Arthur Hall, Senior Staff Reporter
Police Commissioner Owen Ellington has admitted that the men and women under his command might not be doing enough to prevent fatal shootings.
With public concerns mounting about the number of fatal shootings by cops in recent days, Ellington has urged the members of the force to accept the criticisms and take a second look at their actions.
Writing in the Force Orders released yesterday, Ellington announced that a deputy commissioner has been given the job to conduct an urgent review of the police use-of-force policy and to make recommendations for radical improvement within two weeks.
According to Ellington, a number of measures are being considered to reduce the number of fatal police shootings.
The proposed changes include an increase in the standard of care to be exercised by the police when deadly force is used.
"The current view is that police officers' first reaction when faced with danger is 'officer safety'.
"We are seriously considering a policy position which demands that police officers exercise equal concern for 'bystander safety', extended to the attacker as they do for their own safety," said Ellington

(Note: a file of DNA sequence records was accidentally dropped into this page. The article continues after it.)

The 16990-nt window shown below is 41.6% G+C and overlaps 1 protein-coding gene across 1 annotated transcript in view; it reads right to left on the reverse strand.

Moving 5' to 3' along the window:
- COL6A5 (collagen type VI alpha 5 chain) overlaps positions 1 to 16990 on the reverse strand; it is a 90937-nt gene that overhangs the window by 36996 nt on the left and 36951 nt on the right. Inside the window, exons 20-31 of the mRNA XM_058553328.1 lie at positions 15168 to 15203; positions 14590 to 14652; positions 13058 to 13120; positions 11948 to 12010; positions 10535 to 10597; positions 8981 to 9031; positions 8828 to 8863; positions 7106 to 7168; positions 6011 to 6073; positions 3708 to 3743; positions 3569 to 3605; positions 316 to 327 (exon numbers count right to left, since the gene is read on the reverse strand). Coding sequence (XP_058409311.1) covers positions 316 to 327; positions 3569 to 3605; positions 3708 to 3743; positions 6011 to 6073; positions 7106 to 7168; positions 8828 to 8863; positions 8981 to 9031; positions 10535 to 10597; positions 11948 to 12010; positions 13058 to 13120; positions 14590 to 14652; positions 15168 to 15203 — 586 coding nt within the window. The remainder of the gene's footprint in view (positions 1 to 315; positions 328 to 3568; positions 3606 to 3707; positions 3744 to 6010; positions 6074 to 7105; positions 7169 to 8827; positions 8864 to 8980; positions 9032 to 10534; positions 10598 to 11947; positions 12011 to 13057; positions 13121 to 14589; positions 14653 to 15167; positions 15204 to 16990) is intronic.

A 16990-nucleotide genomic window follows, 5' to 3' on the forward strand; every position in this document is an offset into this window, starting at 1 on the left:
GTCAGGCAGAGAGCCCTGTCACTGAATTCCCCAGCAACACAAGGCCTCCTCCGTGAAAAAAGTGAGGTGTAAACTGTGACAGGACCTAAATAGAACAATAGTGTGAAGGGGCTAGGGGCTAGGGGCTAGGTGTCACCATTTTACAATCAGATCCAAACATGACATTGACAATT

"That is to say our officers must take reasonable and safe steps to protect the lives of attackers and 'possible bystander' as they do to protect their own lives," added Ellington.
The commissioner said giving the police the right to use the threat of deadly force and to fire warning shots is also being considered.
"The existing force policy insists that a police officer should not remove a handgun from its holster or train a rifle unless he is legally and morally prepared to take a life.
"We believe such strict rule denies the police officer the tactical option of 'threatening the use of deadly force' while demanding that an attacker ceases an attack or drops a weapon."
Other changes being considered by the police include tactical retreat in instances where confrontation with armed criminals could lead to the loss of innocent life and increased instances of containment and waiting out armed suspects.
"We will insist, in the revised policy, that no forced and armed extraction of suspects from any premises, vehicle or barricaded area should be undertaken until the police have exhausted all options to effect an unarmed surrender and the suspects have been given all opportunity to do so," said Ellington.
Ellington appoints deputy to conduct urgent review of police use-of-force policy